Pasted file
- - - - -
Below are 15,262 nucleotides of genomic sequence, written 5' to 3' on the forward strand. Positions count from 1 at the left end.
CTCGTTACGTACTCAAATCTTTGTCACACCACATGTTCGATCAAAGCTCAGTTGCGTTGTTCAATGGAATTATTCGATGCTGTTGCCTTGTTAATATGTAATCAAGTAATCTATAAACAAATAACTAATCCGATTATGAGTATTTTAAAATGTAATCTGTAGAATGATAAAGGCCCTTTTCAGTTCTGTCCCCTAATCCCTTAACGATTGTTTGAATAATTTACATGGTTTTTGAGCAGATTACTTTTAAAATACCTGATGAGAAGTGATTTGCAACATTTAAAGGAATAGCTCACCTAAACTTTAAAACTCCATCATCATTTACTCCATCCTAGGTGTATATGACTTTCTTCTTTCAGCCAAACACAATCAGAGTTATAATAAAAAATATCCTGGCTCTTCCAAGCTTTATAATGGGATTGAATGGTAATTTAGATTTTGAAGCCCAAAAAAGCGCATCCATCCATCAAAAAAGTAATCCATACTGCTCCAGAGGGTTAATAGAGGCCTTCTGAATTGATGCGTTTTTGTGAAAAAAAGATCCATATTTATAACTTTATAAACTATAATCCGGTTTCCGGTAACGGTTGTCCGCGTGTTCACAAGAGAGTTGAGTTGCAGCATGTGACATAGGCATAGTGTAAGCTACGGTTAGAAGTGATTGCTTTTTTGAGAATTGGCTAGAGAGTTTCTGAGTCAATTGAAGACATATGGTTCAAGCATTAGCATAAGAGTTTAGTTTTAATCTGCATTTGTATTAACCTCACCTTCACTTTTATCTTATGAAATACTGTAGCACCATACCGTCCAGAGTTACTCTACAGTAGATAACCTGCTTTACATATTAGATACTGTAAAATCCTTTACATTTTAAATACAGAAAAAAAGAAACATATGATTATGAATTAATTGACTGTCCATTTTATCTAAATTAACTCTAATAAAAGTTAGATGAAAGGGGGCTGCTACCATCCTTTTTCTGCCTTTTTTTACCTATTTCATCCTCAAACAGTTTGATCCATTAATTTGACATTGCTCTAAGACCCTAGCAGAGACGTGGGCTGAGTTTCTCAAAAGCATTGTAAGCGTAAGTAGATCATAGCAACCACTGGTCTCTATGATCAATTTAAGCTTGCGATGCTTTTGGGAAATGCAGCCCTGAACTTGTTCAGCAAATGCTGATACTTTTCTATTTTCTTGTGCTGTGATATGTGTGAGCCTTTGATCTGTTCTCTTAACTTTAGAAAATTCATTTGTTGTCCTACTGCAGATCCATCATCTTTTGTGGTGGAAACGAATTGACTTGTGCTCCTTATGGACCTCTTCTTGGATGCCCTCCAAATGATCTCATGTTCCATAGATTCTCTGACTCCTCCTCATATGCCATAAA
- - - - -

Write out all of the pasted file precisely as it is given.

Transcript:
Below are 15,262 nucleotides of genomic sequence, written 5' to 3' on the forward strand. Positions count from 1 at the left end.
CTCGTTACGTACTCAAATCTTTGTCACACCACATGTTCGATCAAAGCTCAGTTGCGTTGTTCAATGGAATTATTCGATGCTGTTGCCTTGTTAATATGTAATCAAGTAATCTATAAACAAATAACTAATCCGATTATGAGTATTTTAAAATGTAATCTGTAGAATGATAAAGGCCCTTTTCAGTTCTGTCCCCTAATCCCTTAACGATTGTTTGAATAATTTACATGGTTTTTGAGCAGATTACTTTTAAAATACCTGATGAGAAGTGATTTGCAACATTTAAAGGAATAGCTCACCTAAACTTTAAAACTCCATCATCATTTACTCCATCCTAGGTGTATATGACTTTCTTCTTTCAGCCAAACACAATCAGAGTTATAATAAAAAATATCCTGGCTCTTCCAAGCTTTATAATGGGATTGAATGGTAATTTAGATTTTGAAGCCCAAAAAAGCGCATCCATCCATCAAAAAAGTAATCCATACTGCTCCAGAGGGTTAATAGAGGCCTTCTGAATTGATGCGTTTTTGTGAAAAAAAGATCCATATTTATAACTTTATAAACTATAATCCGGTTTCCGGTAACGGTTGTCCGCGTGTTCACAAGAGAGTTGAGTTGCAGCATGTGACATAGGCATAGTGTAAGCTACGGTTAGAAGTGATTGCTTTTTTGAGAATTGGCTAGAGAGTTTCTGAGTCAATTGAAGACATATGGTTCAAGCATTAGCATAAGAGTTTAGTTTTAATCTGCATTTGTATTAACCTCACCTTCACTTTTATCTTATGAAATACTGTAGCACCATACCGTCCAGAGTTACTCTACAGTAGATAACCTGCTTTACATATTAGATACTGTAAAATCCTTTACATTTTAAATACAGAAAAAAAGAAACATATGATTATGAATTAATTGACTGTCCATTTTATCTAAATTAACTCTAATAAAAGTTAGATGAAAGGGGGCTGCTACCATCCTTTTTCTGCCTTTTTTTACCTATTTCATCCTCAAACAGTTTGATCCATTAATTTGACATTGCTCTAAGACCCTAGCAGAGACGTGGGCTGAGTTTCTCAAAAGCATTGTAAGCGTAAGTAGATCATAGCAACCACTGGTCTCTATGATCAATTTAAGCTTGCGATGCTTTTGGGAAATGCAGCCCTGAACTTGTTCAGCAAATGCTGATACTTTTCTATTTTCTTGTGCTGTGATATGTGTGAGCCTTTGATCTGTTCTCTTAACTTTAGAAAATTCATTTGTTGTCCTACTGCAGATCCATCATCTTTTGTGGTGGAAACGAATTGACTTGTGCTCCTTATGGACCTCTTCTTGGATGCCCTCCAAATGATCTCATGTTCCATAGATTCTCTGACTCCTCCTCATATGCCATAAA